By Keith Idec
Eight months ago, Canelo Alvarez, Oscar De La Hoya and John Skipper shared a stage at Madison Square Garden, celebrating an unequivocal victory for each of them.
Alvarez, boxing’s biggest active star, and De La Hoya, his promoter, had secured an unprecedented deal for a fighter. Their five-year, 11-fight contract with DAZN could become worth $365 million, assuming Alvarez continues to win.
Skipper, DAZN’s executive chairman, had landed the subscription-driving flagship fighter that fledgling streaming service sought less than a month after it launched in the United States.
They also announced Alvarez’s DAZN debut that day – a move up to super middleweight for a fight against huge underdog Rocky Fielding. Alvarez annihilated Fielding even easier than most expected, but there would be bigger, better fights for Alvarez and DAZN thereafter.
Daniel Jacobs, then the IBF middleweight champion, had long expressed his desire to fight Alvarez and he already was signed to a promotional deal with Eddie Hearn, whose Matchroom Boxing is the primary promoter for DAZN. Demetrius Andrade, the WBO middleweight champ, also was aligned with Hearn and DAZN.
Of course, it was a former middleweight champion that piqued Skipper’s curiosity more than any other potential opponent for Alvarez. With HBO suddenly out of boxing, all Skipper had to do was commit a sizeable sum of billionaire Len Blavatnik’s money to Gennadiy Golovkin, and he’d have the high-profile fight that would produce more subscriptions for DAZN than any other boxing match.
Alvarez-Golovkin III would be the pay-per-view extravaganza, the kind that once cost as much as $85 on pay-per-view, that DAZN could offer for less than one month of Netflix.
Negotiations with Golovkin lasted longer than anticipated, but by March the Kazakh knockout artist had his own six-fight, nine-figure agreement with DAZN.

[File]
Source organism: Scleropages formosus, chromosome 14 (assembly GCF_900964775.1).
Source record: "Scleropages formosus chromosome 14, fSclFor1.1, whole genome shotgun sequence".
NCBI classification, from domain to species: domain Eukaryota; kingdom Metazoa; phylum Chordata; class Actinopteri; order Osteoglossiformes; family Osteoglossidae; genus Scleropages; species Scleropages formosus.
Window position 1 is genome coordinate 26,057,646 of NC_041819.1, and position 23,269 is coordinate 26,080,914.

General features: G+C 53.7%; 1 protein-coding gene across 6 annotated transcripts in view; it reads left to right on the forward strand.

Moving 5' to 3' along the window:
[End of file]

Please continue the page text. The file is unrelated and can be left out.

All Skipper needed was for Alvarez to beat Jacobs in what was perceived as a challenging middleweight title unification fight Alvarez should’ve won. Golovkin’s victory over untested Toronto middleweight Steve Rolls, a fourth-round knockout five weeks after Alvarez out-pointed Jacobs, was considered a forgone conclusion.
With their purses predetermined in their contracts, negotiations for Alvarez-Golovkin III shouldn’t have lasted long. Nearly a month has passed, however, since Golovkin knocked out Rolls, and we’re no closer to an Alvarez-Golovkin agreement for their third fight September 14.
Golovkin doesn’t want to fight Alvarez in Las Vegas again because he feels he didn’t get fair treatment from judges in their first two fights at T-Mobile Arena. The location, it turns out, is far from the most significant snag they’ve encountered.
Alvarez apparently doesn’t want to fight Golovkin again. And not just September 14.
Multiple sources have informed BoxingScene.com that the Mexican superstar never wants to fight Golovkin a third time. That could cause trouble among Alvarez, De La Hoya and Skipper because DAZN didn’t agree to pay Alvarez all that money for him to turn down the fights Skipper expects will help keep their business model sustainable.
Alvarez’s reluctance obviously has nothing to do with fearing Golovkin.
The younger, fresher fighter has already gone 24 rounds with Golovkin and won their 12-round rematch by majority decision. In that second bout, Alvarez more often than not was the one backing up Golovkin, who had ruthlessly taunted Alvarez for “running” in their first fight a year earlier.